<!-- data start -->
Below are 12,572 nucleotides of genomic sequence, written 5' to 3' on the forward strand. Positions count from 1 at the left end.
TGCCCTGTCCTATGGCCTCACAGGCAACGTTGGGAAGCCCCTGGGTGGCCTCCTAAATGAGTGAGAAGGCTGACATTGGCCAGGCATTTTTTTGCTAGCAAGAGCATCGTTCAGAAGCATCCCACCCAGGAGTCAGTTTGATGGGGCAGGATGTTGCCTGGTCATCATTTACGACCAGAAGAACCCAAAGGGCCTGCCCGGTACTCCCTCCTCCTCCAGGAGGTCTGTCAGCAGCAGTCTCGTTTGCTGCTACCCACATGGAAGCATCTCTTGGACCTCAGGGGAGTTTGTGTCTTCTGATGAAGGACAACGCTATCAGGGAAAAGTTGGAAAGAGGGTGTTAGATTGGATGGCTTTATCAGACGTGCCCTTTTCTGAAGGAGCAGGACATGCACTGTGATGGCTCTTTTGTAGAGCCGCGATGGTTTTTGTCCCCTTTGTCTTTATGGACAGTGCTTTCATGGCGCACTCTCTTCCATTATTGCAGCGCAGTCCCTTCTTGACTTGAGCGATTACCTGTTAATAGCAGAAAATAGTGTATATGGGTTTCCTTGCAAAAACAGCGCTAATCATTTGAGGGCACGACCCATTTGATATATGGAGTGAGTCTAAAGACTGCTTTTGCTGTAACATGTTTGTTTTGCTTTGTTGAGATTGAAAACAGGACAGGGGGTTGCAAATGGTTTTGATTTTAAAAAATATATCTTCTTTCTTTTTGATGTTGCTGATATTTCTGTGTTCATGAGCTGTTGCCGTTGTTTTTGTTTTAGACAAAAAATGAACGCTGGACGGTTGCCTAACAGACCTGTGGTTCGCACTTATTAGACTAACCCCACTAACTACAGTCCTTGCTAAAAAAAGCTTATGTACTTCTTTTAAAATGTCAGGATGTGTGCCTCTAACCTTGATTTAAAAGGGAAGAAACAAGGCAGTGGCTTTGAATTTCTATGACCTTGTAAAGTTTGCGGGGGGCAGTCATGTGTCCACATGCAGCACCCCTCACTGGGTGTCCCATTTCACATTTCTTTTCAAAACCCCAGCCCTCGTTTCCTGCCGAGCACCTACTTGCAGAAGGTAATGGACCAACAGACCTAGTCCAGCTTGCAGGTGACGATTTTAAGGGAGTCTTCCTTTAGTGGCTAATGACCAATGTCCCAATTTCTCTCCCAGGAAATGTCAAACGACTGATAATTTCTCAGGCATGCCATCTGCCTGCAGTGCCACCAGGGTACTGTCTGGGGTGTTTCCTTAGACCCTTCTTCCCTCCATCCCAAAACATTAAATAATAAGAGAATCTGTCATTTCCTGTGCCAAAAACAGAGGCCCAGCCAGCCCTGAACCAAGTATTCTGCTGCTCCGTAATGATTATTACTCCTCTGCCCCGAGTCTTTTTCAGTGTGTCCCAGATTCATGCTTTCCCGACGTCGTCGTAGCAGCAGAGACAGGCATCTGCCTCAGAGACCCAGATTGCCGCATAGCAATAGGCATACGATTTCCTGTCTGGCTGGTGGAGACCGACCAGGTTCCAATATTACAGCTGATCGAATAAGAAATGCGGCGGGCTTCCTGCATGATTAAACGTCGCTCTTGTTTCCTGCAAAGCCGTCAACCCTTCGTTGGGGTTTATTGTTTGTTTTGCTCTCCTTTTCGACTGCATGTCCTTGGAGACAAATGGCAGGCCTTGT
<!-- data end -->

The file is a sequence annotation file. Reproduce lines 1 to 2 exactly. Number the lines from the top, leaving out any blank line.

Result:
Below are 12,572 nucleotides of genomic sequence, written 5' to 3' on the forward strand. Positions count from 1 at the left end.
TGCCCTGTCCTATGGCCTCACAGGCAACGTTGGGAAGCCCCTGGGTGGCCTCCTAAATGAGTGAGAAGGCTGACATTGGCCAGGCATTTTTTTGCTAGCAAGAGCATCGTTCAGAAGCATCCCACCCAGGAGTCAGTTTGATGGGGCAGGATGTTGCCTGGTCATCATTTACGACCAGAAGAACCCAAAGGGCCTGCCCGGTACTCCCTCCTCCTCCAGGAGGTCTGTCAGCAGCAGTCTCGTTTGCTGCTACCCACATGGAAGCATCTCTTGGACCTCAGGGGAGTTTGTGTCTTCTGATGAAGGACAACGCTATCAGGGAAAAGTTGGAAAGAGGGTGTTAGATTGGATGGCTTTATCAGACGTGCCCTTTTCTGAAGGAGCAGGACATGCACTGTGATGGCTCTTTTGTAGAGCCGCGATGGTTTTTGTCCCCTTTGTCTTTATGGACAGTGCTTTCATGGCGCACTCTCTTCCATTATTGCAGCGCAGTCCCTTCTTGACTTGAGCGATTACCTGTTAATAGCAGAAAATAGTGTATATGGGTTTCCTTGCAAAAACAGCGCTAATCATTTGAGGGCACGACCCATTTGATATATGGAGTGAGTCTAAAGACTGCTTTTGCTGTAACATGTTTGTTTTGCTTTGTTGAGATTGAAAACAGGACAGGGGGTTGCAAATGGTTTTGATTTTAAAAAATATATCTTCTTTCTTTTTGATGTTGCTGATATTTCTGTGTTCATGAGCTGTTGCCGTTGTTTTTGTTTTAGACAAAAAATGAACGCTGGACGGTTGCCTAACAGACCTGTGGTTCGCACTTATTAGACTAACCCCACTAACTACAGTCCTTGCTAAAAAAAGCTTATGTACTTCTTTTAAAATGTCAGGATGTGTGCCTCTAACCTTGATTTAAAAGGGAAGAAACAAGGCAGTGGCTTTGAATTTCTATGACCTTGTAAAGTTTGCGGGGGGCAGTCATGTGTCCACATGCAGCACCCCTCACTGGGTGTCCCATTTCACATTTCTTTTCAAAACCCCAGCCCTCGTTTCCTGCCGAGCACCTACTTGCAGAAGGTAATGGACCAACAGACCTAGTCCAGCTTGCAGGTGACGATTTTAAGGGAGTCTTCCTTTAGTGGCTAATGACCAATGTCCCAATTTCTCTCCCAGGAAATGTCAAACGACTGATAATTTCTCAGGCATGCCATCTGCCTGCAGTGCCACCAGGGTACTGTCTGGGGTGTTTCCTTAGACCCTTCTTCCCTCCATCCCAAAACATTAAATAATAAGAGAATCTGTCATTTCCTGTGCCAAAAACAGAGGCCCAGCCAGCCCTGAACCAAGTATTCTGCTGCTCCGTAATGATTATTACTCCTCTGCCCCGAGTCTTTTTCAGTGTGTCCCAGATTCATGCTTTCCCGACGTCGTCGTAGCAGCAGAGACAGGCATCTGCCTCAGAGACCCAGATTGCCGCATAGCAATAGGCATACGATTTCCTGTCTGGCTGGTGGAGACCGACCAGGTTCCAATATTACAGCTGATCGAATAAGAAATGCGGCGGGCTTCCTGCATGATTAAACGTCGCTCTTGTTTCCTGCAAAGCCGTCAACCCTTCGTTGGGGTTTATTGTTTGTTTTGCTCTCCTTTTCGACTGCATGTCCTTGGAGACAAATGGCAGGCCTTGT